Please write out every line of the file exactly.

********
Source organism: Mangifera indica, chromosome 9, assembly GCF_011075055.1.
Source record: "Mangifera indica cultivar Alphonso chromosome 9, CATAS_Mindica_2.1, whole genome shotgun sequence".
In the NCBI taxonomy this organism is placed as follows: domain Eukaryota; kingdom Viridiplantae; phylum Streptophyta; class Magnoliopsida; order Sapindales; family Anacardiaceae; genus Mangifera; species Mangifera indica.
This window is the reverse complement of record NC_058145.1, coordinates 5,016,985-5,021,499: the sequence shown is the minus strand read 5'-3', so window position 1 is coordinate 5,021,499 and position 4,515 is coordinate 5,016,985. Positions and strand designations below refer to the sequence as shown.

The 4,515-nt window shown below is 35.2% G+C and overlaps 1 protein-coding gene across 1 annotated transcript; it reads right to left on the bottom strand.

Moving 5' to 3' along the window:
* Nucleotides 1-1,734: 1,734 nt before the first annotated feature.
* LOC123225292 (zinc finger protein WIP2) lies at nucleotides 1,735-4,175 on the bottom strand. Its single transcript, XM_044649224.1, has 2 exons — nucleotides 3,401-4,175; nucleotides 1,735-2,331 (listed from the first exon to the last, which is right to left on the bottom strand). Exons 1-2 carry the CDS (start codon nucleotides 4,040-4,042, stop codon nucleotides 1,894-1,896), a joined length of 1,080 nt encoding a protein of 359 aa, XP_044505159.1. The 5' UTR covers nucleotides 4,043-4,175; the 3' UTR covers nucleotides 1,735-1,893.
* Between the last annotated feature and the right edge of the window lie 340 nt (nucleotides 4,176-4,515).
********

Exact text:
Source organism: Mangifera indica, chromosome 9, assembly GCF_011075055.1.
Source record: "Mangifera indica cultivar Alphonso chromosome 9, CATAS_Mindica_2.1, whole genome shotgun sequence".
In the NCBI taxonomy this organism is placed as follows: domain Eukaryota; kingdom Viridiplantae; phylum Streptophyta; class Magnoliopsida; order Sapindales; family Anacardiaceae; genus Mangifera; species Mangifera indica.
This window is the reverse complement of record NC_058145.1, coordinates 5,016,985-5,021,499: the sequence shown is the minus strand read 5'-3', so window position 1 is coordinate 5,021,499 and position 4,515 is coordinate 5,016,985. Positions and strand designations below refer to the sequence as shown.

The 4,515-nt window shown below is 35.2% G+C and overlaps 1 protein-coding gene across 1 annotated transcript; it reads right to left on the bottom strand.

Moving 5' to 3' along the window:
* Nucleotides 1-1,734: 1,734 nt before the first annotated feature.
* LOC123225292 (zinc finger protein WIP2) lies at nucleotides 1,735-4,175 on the bottom strand. Its single transcript, XM_044649224.1, has 2 exons — nucleotides 3,401-4,175; nucleotides 1,735-2,331 (listed from the first exon to the last, which is right to left on the bottom strand). Exons 1-2 carry the CDS (start codon nucleotides 4,040-4,042, stop codon nucleotides 1,894-1,896), a joined length of 1,080 nt encoding a protein of 359 aa, XP_044505159.1. The 5' UTR covers nucleotides 4,043-4,175; the 3' UTR covers nucleotides 1,735-1,893.
* Between the last annotated feature and the right edge of the window lie 340 nt (nucleotides 4,176-4,515).